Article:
Readers' Submissions

T.I.T.



When Westerners have experiences in Thailand that defy (Western) logic and just don’t make sense, one just has to say T.I.T. (This is Thailand)!

I taught Math & Science in Thailand for five years from 2003 – 2008. These are my T.I.T stories.

When I first arrived in Bangkok and noticed my classroom could use some posters, I went to the secretary and asked for pushpins. She counted out 4. I said I would like the whole box (of about 25). She said “mai dai”. I went to our principal and said that our students are paying $15,000 per student per year and all I can get is 4 pushpins? My principal replied “Ask politely, ask often.” So the next day I asked and received 4 more pushpins. This went on for about a week until I finally had enough pushpins! T.I.T.

As a Math teacher I use the white board a lot. By the end of the day I need a rag to clean it. When the maid (they call janitors maids here) came in, I grabbed a rag from her cleaning cart. Because ajarn (teacher) is held in very high regard it would be beneath my dignity to clean my own board. The maid said mai dai (cannot). I came in the next day and noticed my board was not cleaned. So, at the end of the day I asked the maid to please clean my board and she said chai (yes). Again, the next day it was not cleaned. By the end of the week my board got cleaned! T.I.T.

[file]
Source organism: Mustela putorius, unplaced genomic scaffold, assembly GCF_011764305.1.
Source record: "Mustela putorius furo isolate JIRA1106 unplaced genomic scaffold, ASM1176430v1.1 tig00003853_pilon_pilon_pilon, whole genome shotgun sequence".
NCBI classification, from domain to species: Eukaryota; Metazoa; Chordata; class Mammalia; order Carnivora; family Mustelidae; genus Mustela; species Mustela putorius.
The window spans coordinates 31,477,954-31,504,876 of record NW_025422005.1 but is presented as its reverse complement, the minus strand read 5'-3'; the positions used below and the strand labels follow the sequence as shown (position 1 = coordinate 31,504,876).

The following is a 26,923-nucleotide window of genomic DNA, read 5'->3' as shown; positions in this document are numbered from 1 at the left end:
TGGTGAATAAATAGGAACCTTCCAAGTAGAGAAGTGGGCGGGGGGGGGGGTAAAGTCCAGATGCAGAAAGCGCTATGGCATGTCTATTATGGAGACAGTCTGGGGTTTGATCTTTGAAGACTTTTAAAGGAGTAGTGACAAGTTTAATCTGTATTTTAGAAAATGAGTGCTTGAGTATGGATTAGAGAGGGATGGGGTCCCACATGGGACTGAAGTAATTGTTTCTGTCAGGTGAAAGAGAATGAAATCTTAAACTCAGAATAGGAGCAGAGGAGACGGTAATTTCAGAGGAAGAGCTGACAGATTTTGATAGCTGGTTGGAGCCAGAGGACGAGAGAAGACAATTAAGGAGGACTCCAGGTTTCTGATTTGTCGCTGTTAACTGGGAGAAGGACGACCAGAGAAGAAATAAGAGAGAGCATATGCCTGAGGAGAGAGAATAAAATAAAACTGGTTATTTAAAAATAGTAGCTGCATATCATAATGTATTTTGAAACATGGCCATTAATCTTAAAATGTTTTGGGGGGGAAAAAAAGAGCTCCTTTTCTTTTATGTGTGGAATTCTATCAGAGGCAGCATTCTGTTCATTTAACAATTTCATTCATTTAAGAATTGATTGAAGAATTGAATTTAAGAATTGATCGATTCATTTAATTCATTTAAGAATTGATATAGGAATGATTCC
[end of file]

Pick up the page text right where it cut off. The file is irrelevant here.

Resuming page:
In Bangkok I had a rent & utilities arrangement like in the West. You pay your rent in advance and your utilities for the past month. After two years living in this apartment I gave the landlord my notice of moving. He said that I have been paying for the month completed not in advance. I had a Farang friend who spoke perfect Thai talk to my landlord on the phone. The landlord hung up on him! I ended up paying the extra month of rent! T.I.T.